Context . Off-shore recruitment impairment of sea-turtle hatchlings because of light pollution is a growing concern to conservation of sea-turtle population throughout the world. Studies have focussed on sea-turtle hatchling sea-finding behaviour, and ignored the possible effect that on-shore lighting might have on hatchlings after they have entered the sea.
Aims . We experimentally evaluated the effect that on-shore light pollution has on the swimming behaviour of green turtle hatchlings once they have entered the sea and begun swimming off-shore. We also estimated the decrease in off-shore recruitment of hatchlings as a result of light pollution disruption of the off-shore swim.
Methods . Hatchling misorientation rates were quantified by releasing marked hatchlings to the sea from different land-based locations adjacent to light-polluted beach areas under a variety of environmental conditions. The beach in light-polluted regions was then searched for marked hatchlings returning to shore from the sea.
Key results . Misorientation rates were highest in trials conducted during moonless nights (66.7% of trials had some hatchlings return to shore) and lowest during trials conducted during moonlit nights (no trials had hatchlings return to shore). Green turtle hatchling off-shore recruitment for the entire 2014–15 nesting season at Heron Island was estimated to decrease 1.0 –2.4% as a result of on-shore lights disrupting hatchling off-shore swimming behaviour.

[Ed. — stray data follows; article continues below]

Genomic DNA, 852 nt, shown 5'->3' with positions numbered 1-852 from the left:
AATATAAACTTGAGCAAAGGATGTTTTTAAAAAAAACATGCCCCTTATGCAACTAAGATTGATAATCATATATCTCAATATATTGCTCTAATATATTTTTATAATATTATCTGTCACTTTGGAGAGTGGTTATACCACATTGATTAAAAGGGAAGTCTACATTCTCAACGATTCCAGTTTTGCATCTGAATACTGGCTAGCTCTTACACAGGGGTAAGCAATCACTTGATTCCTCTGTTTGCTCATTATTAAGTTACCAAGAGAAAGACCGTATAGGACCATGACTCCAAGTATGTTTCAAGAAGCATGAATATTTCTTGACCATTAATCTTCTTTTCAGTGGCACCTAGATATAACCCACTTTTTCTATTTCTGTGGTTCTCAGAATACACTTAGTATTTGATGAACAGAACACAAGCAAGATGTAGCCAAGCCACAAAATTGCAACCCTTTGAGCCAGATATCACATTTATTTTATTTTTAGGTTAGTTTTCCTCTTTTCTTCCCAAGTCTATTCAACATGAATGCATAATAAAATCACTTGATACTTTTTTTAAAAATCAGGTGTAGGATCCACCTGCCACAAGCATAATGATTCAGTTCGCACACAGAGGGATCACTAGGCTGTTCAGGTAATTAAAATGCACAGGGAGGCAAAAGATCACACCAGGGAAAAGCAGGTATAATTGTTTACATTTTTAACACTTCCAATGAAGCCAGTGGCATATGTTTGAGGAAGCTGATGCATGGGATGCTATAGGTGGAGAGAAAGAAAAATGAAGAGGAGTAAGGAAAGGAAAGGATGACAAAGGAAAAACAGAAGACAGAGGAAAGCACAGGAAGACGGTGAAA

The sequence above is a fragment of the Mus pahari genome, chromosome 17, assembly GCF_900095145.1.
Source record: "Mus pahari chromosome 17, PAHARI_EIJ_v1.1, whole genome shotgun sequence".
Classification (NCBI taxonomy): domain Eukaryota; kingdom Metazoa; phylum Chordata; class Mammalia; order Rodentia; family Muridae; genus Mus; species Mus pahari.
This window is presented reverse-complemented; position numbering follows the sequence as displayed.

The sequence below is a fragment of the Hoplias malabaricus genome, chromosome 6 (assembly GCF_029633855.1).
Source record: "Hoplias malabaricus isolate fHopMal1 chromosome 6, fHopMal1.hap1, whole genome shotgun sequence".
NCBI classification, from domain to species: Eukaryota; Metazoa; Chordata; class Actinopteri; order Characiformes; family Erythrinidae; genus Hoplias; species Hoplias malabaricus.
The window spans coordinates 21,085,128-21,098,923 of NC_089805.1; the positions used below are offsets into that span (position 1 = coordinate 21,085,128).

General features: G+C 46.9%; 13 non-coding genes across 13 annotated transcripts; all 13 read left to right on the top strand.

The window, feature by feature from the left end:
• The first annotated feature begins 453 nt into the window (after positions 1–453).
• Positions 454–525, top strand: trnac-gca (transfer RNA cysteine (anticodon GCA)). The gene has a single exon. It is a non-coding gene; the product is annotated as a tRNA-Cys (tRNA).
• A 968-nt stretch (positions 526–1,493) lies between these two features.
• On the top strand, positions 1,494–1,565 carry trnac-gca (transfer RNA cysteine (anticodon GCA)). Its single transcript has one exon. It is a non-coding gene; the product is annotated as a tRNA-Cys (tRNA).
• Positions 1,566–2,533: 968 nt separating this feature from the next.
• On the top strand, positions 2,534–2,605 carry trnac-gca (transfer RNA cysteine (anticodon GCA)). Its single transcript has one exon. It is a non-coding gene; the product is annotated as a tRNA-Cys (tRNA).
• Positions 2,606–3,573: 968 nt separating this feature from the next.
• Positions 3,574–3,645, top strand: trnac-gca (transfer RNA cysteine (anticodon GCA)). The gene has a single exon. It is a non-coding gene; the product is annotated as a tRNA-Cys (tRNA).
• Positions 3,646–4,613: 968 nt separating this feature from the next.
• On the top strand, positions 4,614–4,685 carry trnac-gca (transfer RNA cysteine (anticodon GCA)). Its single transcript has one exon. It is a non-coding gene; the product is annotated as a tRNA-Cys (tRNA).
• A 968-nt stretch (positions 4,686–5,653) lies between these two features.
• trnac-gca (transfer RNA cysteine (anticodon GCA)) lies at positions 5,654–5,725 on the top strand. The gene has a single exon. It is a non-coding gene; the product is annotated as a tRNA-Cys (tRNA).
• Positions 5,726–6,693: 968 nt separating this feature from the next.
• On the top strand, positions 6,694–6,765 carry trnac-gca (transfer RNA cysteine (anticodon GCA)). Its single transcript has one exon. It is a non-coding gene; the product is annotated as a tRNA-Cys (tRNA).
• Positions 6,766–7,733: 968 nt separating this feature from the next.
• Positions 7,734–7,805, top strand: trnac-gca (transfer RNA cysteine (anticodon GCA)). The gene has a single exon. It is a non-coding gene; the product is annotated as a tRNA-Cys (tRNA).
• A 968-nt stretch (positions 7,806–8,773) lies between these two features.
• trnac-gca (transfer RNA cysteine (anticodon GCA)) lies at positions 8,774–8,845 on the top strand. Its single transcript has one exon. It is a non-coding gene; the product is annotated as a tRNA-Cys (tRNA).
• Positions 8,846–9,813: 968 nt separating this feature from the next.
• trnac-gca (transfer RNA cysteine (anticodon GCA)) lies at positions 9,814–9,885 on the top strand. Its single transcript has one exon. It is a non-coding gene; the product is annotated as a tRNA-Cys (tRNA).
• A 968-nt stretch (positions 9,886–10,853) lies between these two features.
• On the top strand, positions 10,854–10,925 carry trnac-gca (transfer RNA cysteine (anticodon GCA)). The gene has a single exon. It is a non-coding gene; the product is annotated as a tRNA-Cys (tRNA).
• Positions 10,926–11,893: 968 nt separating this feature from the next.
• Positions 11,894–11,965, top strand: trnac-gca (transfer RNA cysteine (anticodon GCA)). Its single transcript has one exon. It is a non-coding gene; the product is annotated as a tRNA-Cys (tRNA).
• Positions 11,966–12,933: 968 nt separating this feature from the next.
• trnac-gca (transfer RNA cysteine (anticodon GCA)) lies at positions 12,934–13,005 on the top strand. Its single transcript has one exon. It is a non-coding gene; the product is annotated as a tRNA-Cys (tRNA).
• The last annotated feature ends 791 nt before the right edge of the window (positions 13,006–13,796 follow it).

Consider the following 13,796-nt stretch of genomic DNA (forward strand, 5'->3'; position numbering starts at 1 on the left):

Conclusions . On moonless nights, sea-turtle hatchlings after having successfully completed their journey from nest to sea and entered the sea can be lured back to shore again by shore-based light pollution and, this will decrease their off-shore recruitment success.
Implications . To ensure maximum off-shore recruitment of sea-turtle hatchlings, on-shore light pollution adjacent to nesting beaches needs to be minimised so as to minimise misorientation and disorientation of hatchlings while on the beach and in near-shore waters.